Someone is probably ahead of me on this, but the discussion on CCD and crop or location makes me wonder if anyone is recording the locations of hives lost due to CCD. It would be very interesting to see a map of CCD losses across the country. What agency or universities are looking at CCD, nationally?
As long as we have no new plant species, pollenation outfits have been doing pollination contracts for many years with no problems. Why now?
In talking to other beekeeps that have done blueberries in the past, they have also indicated problems with AFB, and also thought it came from some of the hundreds of hives in the area.
Originally Posted by Dan Williamson
Goldenrod also thrives on acidic soils, and I am surrounded by the stuff, haven't had any problems with AFB:).
It seems to me that the problem with AFB or EFB seen in colonies following blueberry pollination could be a reflection of stress resulting in lowered ability to suppress the bacteria that cause foulbrood, rather than some other change in the hives.
Stress may also be the "cause" of CCD, if you will. In many organisms, stress can cause collapse of immune systems.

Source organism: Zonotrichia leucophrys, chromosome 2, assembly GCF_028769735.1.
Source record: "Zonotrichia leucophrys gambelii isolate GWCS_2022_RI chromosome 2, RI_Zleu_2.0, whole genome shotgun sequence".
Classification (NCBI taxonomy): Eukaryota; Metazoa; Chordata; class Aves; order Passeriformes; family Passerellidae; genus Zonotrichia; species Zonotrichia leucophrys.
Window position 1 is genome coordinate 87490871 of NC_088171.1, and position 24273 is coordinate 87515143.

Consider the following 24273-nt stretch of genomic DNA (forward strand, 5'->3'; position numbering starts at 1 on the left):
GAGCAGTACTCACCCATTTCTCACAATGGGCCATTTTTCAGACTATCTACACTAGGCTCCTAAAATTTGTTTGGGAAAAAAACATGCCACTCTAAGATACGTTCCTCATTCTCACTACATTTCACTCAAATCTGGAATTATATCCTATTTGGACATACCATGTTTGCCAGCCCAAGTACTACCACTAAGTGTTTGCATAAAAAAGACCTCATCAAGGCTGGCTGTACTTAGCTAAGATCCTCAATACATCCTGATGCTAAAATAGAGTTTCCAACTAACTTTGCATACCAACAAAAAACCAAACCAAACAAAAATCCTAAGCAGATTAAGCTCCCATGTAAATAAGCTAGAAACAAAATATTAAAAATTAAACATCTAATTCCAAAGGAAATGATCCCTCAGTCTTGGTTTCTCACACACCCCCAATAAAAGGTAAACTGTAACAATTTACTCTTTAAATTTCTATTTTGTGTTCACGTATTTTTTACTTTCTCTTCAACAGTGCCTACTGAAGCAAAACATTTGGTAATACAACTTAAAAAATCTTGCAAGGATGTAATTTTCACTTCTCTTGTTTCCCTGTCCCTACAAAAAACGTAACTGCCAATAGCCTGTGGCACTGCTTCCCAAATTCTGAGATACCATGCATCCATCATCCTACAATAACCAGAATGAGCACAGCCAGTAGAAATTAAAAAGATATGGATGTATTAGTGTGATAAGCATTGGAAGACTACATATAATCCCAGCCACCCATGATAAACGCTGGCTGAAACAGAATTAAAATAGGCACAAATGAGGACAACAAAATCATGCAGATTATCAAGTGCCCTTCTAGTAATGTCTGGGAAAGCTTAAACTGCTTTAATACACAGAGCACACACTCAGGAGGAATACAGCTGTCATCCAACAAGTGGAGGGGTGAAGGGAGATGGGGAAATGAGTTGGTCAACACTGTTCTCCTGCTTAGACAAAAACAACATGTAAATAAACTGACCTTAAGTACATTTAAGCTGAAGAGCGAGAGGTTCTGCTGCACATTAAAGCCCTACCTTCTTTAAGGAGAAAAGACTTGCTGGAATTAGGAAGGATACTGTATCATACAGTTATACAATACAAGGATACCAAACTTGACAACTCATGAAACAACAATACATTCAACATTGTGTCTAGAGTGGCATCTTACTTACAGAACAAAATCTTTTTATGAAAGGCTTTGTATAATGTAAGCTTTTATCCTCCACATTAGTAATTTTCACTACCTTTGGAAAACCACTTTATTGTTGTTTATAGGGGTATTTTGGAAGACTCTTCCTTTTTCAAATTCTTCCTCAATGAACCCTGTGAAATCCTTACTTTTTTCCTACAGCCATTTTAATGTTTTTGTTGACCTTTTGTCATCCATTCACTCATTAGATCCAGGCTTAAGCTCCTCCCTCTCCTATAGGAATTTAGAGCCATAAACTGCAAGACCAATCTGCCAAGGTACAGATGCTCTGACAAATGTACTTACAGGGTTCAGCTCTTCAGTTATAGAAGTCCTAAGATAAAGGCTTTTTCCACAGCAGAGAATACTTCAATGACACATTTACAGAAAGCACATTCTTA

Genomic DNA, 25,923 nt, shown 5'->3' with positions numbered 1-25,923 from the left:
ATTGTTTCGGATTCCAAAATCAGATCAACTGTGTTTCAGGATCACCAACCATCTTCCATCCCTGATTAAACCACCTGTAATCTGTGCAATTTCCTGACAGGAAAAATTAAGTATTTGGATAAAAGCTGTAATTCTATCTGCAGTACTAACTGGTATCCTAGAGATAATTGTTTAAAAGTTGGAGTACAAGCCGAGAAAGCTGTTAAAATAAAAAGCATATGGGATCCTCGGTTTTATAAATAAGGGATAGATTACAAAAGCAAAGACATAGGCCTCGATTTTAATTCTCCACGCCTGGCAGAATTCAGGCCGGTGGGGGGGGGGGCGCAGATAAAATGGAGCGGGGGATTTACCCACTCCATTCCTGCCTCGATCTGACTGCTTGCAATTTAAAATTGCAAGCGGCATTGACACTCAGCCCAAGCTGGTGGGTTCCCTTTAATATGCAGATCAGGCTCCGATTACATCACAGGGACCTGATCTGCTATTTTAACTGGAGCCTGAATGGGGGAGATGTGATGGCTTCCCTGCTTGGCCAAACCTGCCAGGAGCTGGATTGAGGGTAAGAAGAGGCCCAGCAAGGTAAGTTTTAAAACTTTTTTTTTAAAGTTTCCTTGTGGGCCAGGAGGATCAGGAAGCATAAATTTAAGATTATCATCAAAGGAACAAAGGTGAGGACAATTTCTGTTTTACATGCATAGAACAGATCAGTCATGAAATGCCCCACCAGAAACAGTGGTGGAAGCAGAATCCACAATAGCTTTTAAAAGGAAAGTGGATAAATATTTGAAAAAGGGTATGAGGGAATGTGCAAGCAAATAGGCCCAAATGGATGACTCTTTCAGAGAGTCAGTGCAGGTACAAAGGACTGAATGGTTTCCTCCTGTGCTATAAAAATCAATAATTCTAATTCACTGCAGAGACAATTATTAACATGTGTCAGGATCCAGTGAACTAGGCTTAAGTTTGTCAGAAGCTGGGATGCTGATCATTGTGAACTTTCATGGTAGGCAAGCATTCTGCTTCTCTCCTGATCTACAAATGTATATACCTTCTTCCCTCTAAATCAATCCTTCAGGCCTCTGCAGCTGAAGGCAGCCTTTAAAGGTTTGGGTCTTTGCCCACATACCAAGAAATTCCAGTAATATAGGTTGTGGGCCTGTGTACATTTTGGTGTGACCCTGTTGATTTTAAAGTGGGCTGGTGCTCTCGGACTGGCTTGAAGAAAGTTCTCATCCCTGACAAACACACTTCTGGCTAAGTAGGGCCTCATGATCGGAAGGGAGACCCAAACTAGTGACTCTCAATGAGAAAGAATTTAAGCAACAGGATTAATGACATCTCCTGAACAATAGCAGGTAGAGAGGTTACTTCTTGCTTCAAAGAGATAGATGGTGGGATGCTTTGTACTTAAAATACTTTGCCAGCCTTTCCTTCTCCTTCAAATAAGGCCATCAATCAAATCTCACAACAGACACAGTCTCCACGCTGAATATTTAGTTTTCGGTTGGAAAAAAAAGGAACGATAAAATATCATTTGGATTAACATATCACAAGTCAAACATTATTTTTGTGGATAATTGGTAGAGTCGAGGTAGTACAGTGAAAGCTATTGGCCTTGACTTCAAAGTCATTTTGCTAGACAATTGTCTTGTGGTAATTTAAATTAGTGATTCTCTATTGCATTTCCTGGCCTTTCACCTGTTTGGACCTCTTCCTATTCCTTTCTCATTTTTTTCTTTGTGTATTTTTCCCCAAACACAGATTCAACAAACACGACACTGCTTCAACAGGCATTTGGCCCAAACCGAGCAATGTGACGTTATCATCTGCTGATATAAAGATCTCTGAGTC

The sources of stress might be numerous: frequent relocation of hives, lack of diversity (micronutrients, perhaps) in diet, pressures from parasites, chemicals in the environment (including in the hives), etcetera.
Well, when I ran my commercial outfit in seventies and eighties I was based in a "official blueberry capitol of the world," Sudbury, Ontario. I can tel you all, that I had never known of one single bee going on the blueberries.
Of course, don't get me wrong, I did not keep an eye on all of them, heee....
Than of course the bees had other forage but miles and miles of blueberry bushes were left to black flies! They are, to my knowledge, official pollinators of blueberries?! (or so I was told by the ministry)